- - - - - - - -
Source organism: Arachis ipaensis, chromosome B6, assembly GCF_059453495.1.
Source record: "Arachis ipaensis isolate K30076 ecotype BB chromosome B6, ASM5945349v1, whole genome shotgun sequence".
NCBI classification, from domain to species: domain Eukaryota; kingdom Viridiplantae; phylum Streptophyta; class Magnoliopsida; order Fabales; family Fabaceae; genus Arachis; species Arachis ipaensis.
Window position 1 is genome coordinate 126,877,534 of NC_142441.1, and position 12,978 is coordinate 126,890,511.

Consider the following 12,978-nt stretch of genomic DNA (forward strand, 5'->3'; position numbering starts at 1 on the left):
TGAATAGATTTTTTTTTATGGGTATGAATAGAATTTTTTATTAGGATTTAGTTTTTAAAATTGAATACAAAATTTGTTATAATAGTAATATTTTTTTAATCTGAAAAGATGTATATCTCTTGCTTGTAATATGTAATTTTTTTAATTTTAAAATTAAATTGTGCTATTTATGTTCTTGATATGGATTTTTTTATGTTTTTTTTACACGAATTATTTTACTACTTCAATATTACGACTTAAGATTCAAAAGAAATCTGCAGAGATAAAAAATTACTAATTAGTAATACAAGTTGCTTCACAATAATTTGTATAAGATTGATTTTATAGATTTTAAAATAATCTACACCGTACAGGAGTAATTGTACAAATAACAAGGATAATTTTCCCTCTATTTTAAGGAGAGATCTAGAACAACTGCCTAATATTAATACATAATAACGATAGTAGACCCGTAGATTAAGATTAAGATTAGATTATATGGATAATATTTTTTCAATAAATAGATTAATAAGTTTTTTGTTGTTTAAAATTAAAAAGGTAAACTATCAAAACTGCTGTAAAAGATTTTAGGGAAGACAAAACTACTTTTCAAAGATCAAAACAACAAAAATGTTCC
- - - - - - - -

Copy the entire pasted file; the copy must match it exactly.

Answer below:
Source organism: Arachis ipaensis, chromosome B6, assembly GCF_059453495.1.
Source record: "Arachis ipaensis isolate K30076 ecotype BB chromosome B6, ASM5945349v1, whole genome shotgun sequence".
NCBI classification, from domain to species: domain Eukaryota; kingdom Viridiplantae; phylum Streptophyta; class Magnoliopsida; order Fabales; family Fabaceae; genus Arachis; species Arachis ipaensis.
Window position 1 is genome coordinate 126,877,534 of NC_142441.1, and position 12,978 is coordinate 126,890,511.

Consider the following 12,978-nt stretch of genomic DNA (forward strand, 5'->3'; position numbering starts at 1 on the left):
TGAATAGATTTTTTTTTATGGGTATGAATAGAATTTTTTATTAGGATTTAGTTTTTAAAATTGAATACAAAATTTGTTATAATAGTAATATTTTTTTAATCTGAAAAGATGTATATCTCTTGCTTGTAATATGTAATTTTTTTAATTTTAAAATTAAATTGTGCTATTTATGTTCTTGATATGGATTTTTTTATGTTTTTTTTACACGAATTATTTTACTACTTCAATATTACGACTTAAGATTCAAAAGAAATCTGCAGAGATAAAAAATTACTAATTAGTAATACAAGTTGCTTCACAATAATTTGTATAAGATTGATTTTATAGATTTTAAAATAATCTACACCGTACAGGAGTAATTGTACAAATAACAAGGATAATTTTCCCTCTATTTTAAGGAGAGATCTAGAACAACTGCCTAATATTAATACATAATAACGATAGTAGACCCGTAGATTAAGATTAAGATTAGATTATATGGATAATATTTTTTCAATAAATAGATTAATAAGTTTTTTGTTGTTTAAAATTAAAAAGGTAAACTATCAAAACTGCTGTAAAAGATTTTAGGGAAGACAAAACTACTTTTCAAAGATCAAAACAACAAAAATGTTCC